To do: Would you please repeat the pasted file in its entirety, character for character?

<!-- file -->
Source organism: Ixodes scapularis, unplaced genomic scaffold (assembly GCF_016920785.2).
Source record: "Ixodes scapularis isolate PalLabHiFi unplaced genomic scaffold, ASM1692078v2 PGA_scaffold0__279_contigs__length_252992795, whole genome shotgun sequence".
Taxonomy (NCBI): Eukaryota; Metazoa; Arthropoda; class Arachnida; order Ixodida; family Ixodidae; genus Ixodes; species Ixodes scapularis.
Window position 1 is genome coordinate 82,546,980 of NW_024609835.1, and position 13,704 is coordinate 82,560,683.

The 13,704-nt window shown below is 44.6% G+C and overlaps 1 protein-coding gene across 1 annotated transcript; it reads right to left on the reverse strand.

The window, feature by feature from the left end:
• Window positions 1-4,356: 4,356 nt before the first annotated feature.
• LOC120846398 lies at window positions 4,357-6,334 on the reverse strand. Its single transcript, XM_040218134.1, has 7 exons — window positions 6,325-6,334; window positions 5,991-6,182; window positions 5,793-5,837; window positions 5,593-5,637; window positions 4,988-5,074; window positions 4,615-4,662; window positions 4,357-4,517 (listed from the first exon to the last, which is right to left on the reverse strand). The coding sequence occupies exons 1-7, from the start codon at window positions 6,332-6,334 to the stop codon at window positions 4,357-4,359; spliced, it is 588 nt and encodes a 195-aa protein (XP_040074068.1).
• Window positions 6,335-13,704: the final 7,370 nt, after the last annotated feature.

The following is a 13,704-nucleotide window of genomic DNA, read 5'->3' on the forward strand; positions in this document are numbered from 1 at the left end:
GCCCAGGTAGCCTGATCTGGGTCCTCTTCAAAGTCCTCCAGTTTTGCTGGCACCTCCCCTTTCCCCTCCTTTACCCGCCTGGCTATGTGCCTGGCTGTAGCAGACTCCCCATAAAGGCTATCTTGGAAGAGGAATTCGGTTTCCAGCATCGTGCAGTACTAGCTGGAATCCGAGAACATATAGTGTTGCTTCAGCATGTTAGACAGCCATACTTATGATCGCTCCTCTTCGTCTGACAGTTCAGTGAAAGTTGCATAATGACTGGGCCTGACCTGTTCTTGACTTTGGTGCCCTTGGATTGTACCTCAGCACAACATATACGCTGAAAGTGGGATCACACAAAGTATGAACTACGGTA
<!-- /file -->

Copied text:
Source organism: Ixodes scapularis, unplaced genomic scaffold (assembly GCF_016920785.2).
Source record: "Ixodes scapularis isolate PalLabHiFi unplaced genomic scaffold, ASM1692078v2 PGA_scaffold0__279_contigs__length_252992795, whole genome shotgun sequence".
Taxonomy (NCBI): Eukaryota; Metazoa; Arthropoda; class Arachnida; order Ixodida; family Ixodidae; genus Ixodes; species Ixodes scapularis.
Window position 1 is genome coordinate 82,546,980 of NW_024609835.1, and position 13,704 is coordinate 82,560,683.

The 13,704-nt window shown below is 44.6% G+C and overlaps 1 protein-coding gene across 1 annotated transcript; it reads right to left on the reverse strand.

The window, feature by feature from the left end:
• Window positions 1-4,356: 4,356 nt before the first annotated feature.
• LOC120846398 lies at window positions 4,357-6,334 on the reverse strand. Its single transcript, XM_040218134.1, has 7 exons — window positions 6,325-6,334; window positions 5,991-6,182; window positions 5,793-5,837; window positions 5,593-5,637; window positions 4,988-5,074; window positions 4,615-4,662; window positions 4,357-4,517 (listed from the first exon to the last, which is right to left on the reverse strand). The coding sequence occupies exons 1-7, from the start codon at window positions 6,332-6,334 to the stop codon at window positions 4,357-4,359; spliced, it is 588 nt and encodes a 195-aa protein (XP_040074068.1).
• Window positions 6,335-13,704: the final 7,370 nt, after the last annotated feature.

The following is a 13,704-nucleotide window of genomic DNA, read 5'->3' on the forward strand; positions in this document are numbered from 1 at the left end:
GCCCAGGTAGCCTGATCTGGGTCCTCTTCAAAGTCCTCCAGTTTTGCTGGCACCTCCCCTTTCCCCTCCTTTACCCGCCTGGCTATGTGCCTGGCTGTAGCAGACTCCCCATAAAGGCTATCTTGGAAGAGGAATTCGGTTTCCAGCATCGTGCAGTACTAGCTGGAATCCGAGAACATATAGTGTTGCTTCAGCATGTTAGACAGCCATACTTATGATCGCTCCTCTTCGTCTGACAGTTCAGTGAAAGTTGCATAATGACTGGGCCTGACCTGTTCTTGACTTTGGTGCCCTTGGATTGTACCTCAGCACAACATATACGCTGAAAGTGGGATCACACAAAGTATGAACTACGGTA